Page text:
Critical discussions on fictions of the ‘double’ tend to follow theoretical trajectories that rely on theories such as psychoanalysis and Freud’s concept of the uncanny, postmodern theory and Baudrillard’s concept of the simulacrum, or on cultural theories of identity and representation that view the double as a metaphor for the marginalised Other. This paper seeks to complement these approaches by urging for more critical attention to theories of biopower and biopolitics in the above field. Biopolitical theory mainly originates in the work of French philosopher Michel Foucault, but it has also been developed further by theorists such as Giorgio Agamben, Judith Butler, Nikolas Rose, Roberto Esposito, Antonio Negri and Michael Hardt, among others. Foucault’s work initiates a theory of political governance that explores the historical transmutation of power during modernity, from a mode of power exercised through repression, coercion, violence and fear of death to one exerted through monitoring, management and optimisation of health and life itself. At first, it may seem inappropriate to introduce this theory in readings of fictions about mechanical life, about technology rather than biology. But Foucault’s work itself illuminates the relevance since he underscores the extent to which the human body itself is perceived as a machine to be designed, regulated and optimised within biopolitical discourses. Relying on his theory, this paper explores the ways in which these imaginary creatures may be read as metaphors for the human and social body subjected to the operations of biopolitical mechanisms and institutions.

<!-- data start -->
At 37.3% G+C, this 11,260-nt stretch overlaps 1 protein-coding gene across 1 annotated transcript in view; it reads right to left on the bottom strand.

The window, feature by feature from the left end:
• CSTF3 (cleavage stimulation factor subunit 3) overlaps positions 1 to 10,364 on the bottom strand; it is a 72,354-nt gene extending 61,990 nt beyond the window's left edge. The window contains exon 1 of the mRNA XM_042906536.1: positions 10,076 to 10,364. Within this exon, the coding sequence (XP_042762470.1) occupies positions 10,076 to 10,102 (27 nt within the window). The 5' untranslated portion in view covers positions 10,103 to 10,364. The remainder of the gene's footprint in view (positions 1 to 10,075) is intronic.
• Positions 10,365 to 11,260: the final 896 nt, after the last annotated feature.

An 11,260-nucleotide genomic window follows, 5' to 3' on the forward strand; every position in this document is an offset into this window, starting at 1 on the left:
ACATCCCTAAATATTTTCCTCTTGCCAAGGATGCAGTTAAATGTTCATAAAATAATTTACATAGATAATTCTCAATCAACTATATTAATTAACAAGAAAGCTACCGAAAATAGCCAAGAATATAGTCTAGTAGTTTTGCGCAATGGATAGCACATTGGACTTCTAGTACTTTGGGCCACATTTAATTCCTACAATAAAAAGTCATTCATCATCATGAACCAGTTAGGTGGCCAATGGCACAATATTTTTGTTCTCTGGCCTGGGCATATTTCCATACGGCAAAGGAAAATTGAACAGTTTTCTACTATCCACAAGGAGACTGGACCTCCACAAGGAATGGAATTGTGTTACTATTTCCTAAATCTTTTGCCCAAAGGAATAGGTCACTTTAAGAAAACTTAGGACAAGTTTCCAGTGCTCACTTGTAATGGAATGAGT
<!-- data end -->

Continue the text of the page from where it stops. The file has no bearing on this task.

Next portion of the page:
|Journal||Foundation: The International Review of Science Fiction|
|Publication status||Published - 30 Nov 2020|
- science fiction
- Channel 4